For mouldy and discoloured grout in the shower area, you can also use Mould Buster. This is sprayed onto the affected areas, which will bubble, releasing the dirt and mould. Then scrub the area using Easy Clean to neutralise the acid. Again, remember to rinse the area thoroughly with clean water. Allow to dry for two days.
If your slate tiles are black (medium porosity), use Deep Seal to seal the tiles. Apply using a sheepskin applicator, which is flat and woolly - similar to mutton cloth.
Apply thin coats at all times. The first coat should be applied in one direction - north to south. Allow to dry for 20 minutes.
Also apply the second coat in one direction - east to west. Allow to dry for 20 minutes. Test after the second coat to see whether you require a third coat. To do this, pour two tablespoons of water onto the sealed tiles; if the water penetrates after one minute, you need to apply a third coat.
If your slate tiles are brown or red (high porosity), use HP Sealer, which is applied using the same method as Deep Seal. Apply thin coats of sealant.
For more information, contact Tile and Floor Care toll free on 0800 006 173 or visit www.tfc.co.za
The tiles on our veranda become extremely slippery when it rains. Is there any product I can use to make the tiles non-slip?
Richard O’Donnell, Wilderness
Chantal Pretorius from Tile and Floor Care (TFC) replies:
Anti Slip Treatment is an option, however this is not a DIY-friendly solution. I suggest you consult TFC, which has an in-house contracts team who will supply and apply the product. Contact TFC on 0800-006-173 to arrange.
Ed replies: Kate van Niekerk from Tile Africa replied to a similar query in 2009, where TFC’s Anti-Slip Treatment was recommended and the process explained as follows: This is a permanent treatment for tiles that are slippery and wet. The treatment works immediately and the process is irreversible and therefore TFC only allow trained professional contractors to do the application.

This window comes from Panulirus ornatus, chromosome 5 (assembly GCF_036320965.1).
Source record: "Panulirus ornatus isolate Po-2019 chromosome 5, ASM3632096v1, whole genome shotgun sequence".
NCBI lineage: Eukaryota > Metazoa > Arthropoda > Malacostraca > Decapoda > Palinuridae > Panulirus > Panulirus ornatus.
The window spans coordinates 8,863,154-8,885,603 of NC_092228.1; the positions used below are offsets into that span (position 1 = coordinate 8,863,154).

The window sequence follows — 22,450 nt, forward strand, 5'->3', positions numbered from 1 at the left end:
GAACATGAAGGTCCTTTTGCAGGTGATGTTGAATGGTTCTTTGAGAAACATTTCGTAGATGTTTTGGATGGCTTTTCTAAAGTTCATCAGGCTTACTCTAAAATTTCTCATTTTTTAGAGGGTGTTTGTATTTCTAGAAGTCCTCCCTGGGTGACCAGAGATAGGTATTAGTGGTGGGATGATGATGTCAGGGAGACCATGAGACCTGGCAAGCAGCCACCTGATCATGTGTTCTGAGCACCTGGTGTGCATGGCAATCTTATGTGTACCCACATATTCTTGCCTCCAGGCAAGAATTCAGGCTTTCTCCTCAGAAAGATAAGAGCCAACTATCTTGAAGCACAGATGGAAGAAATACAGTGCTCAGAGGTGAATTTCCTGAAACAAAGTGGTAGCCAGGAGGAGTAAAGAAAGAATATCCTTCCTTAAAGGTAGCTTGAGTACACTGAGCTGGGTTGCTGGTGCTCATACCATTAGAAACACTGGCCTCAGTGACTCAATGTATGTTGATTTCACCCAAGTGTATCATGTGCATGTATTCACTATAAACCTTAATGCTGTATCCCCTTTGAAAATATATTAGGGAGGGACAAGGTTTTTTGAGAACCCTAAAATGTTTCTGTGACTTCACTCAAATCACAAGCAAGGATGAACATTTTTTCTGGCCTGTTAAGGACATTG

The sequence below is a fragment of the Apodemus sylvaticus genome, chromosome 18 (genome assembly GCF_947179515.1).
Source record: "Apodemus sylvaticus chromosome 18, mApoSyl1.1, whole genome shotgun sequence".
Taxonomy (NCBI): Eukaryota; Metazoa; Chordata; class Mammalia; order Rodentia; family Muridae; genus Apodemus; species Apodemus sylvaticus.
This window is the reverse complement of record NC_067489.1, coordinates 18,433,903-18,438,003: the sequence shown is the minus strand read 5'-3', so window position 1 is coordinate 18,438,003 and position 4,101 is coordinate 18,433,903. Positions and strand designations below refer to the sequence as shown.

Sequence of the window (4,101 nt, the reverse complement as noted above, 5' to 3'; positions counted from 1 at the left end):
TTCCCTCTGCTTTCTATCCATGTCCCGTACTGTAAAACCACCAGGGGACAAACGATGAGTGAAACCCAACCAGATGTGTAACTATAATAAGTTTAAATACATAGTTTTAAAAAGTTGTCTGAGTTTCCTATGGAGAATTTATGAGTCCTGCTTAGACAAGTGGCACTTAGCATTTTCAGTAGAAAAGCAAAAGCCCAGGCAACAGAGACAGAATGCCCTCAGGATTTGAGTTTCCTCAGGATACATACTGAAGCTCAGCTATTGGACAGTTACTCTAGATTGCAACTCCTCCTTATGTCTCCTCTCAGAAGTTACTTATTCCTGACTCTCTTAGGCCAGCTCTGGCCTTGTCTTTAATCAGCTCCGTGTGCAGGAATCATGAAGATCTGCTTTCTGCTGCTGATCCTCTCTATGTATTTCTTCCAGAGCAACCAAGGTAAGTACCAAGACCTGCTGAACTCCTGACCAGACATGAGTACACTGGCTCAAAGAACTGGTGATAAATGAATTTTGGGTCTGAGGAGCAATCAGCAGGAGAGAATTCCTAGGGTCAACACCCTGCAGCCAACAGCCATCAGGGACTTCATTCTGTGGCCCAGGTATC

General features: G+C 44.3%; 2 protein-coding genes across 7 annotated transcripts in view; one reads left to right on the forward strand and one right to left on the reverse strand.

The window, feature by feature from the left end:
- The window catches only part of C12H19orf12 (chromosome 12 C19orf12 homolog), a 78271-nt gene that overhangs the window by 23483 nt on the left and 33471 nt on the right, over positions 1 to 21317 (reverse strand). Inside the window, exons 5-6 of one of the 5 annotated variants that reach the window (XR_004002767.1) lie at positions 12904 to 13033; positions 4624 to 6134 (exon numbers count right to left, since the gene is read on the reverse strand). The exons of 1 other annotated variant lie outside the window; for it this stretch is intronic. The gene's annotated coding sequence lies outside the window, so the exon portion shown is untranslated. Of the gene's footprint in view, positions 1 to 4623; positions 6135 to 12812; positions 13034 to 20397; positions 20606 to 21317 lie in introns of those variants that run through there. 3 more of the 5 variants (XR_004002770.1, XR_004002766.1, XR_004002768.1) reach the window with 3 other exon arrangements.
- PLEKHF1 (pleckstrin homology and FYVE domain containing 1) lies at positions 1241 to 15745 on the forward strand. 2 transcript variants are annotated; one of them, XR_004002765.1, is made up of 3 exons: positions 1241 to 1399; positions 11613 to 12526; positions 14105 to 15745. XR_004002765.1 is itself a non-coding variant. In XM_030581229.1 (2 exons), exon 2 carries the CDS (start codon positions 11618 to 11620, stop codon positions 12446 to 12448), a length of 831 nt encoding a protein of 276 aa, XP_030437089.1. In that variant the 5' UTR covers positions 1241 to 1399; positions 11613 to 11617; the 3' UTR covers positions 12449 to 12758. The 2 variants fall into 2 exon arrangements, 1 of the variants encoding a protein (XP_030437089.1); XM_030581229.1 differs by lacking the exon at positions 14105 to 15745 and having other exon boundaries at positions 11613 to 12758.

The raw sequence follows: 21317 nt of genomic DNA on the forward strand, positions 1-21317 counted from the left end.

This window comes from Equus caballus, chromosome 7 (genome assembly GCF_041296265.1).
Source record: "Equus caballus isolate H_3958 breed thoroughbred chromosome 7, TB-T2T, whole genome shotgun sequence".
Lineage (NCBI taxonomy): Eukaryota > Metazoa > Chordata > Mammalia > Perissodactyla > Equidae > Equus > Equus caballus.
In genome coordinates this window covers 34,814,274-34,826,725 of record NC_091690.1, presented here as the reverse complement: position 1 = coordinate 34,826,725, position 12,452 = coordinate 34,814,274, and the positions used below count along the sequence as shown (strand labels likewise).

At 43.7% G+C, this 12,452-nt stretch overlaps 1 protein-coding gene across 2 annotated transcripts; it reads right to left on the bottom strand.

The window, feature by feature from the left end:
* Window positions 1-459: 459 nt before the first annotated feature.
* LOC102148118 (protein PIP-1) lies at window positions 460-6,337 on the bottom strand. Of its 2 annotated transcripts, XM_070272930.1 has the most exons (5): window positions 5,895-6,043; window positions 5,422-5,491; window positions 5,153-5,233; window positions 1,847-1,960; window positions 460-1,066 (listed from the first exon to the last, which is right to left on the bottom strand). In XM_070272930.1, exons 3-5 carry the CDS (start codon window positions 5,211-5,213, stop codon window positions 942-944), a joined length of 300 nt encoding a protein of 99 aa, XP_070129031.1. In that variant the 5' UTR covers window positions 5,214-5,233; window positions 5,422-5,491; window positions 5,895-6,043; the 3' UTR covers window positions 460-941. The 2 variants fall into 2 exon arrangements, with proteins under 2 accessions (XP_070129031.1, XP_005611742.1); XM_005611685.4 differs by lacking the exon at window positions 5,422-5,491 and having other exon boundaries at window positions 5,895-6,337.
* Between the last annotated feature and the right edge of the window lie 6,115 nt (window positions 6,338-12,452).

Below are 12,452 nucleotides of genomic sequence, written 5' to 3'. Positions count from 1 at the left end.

The contractor will do a sample tile, get your approval and then do the treatment. After treating the tile, the contractor will leave a guarantee and give advice on how to clean and maintain the tile.
The treatment is a two-part process and, when complete, the surface is neutral and hygienic. No damage is caused to the tile during the process. Very simply, the treatment creates microscopic mountains and valleys on the tile by rearranging the existing glaze on the surface of the tile. By creating these mountains and valleys, the surface allows for water to disperse and prevents the occurrence of hydroplaning.
Another feature is that tiny cup holes occur on the surface and these act like suction cups when treading on the floor. So you end up with a surface that disperses water and has a minute vacuum, basically the same principle as a good car tyre.
The advantages are many, the most obvious being safety and cost savings (versus ripping and replacing). The disadvantages are virtually nil. Bear in mind that there will be a change in the gloss level of the tile and a slight colour change. (The colour change is more prominent on dark tiles than light tiles.) It is impossible to change the physical characteristics of the surface of the tile without changing the aesthetic characteristics.
The tile does become slightly more difficult to clean after treatment, however, it will become slippery again if not cleaned properly.
For further information, phone Tile and Floor Care’s toll free line on 0800-006-173. All Tile and Floor Care products are available from Tile Africa branches, contact Tile Africa’s toll free number on 0800-002-783 or visit www.tileafrica.co.za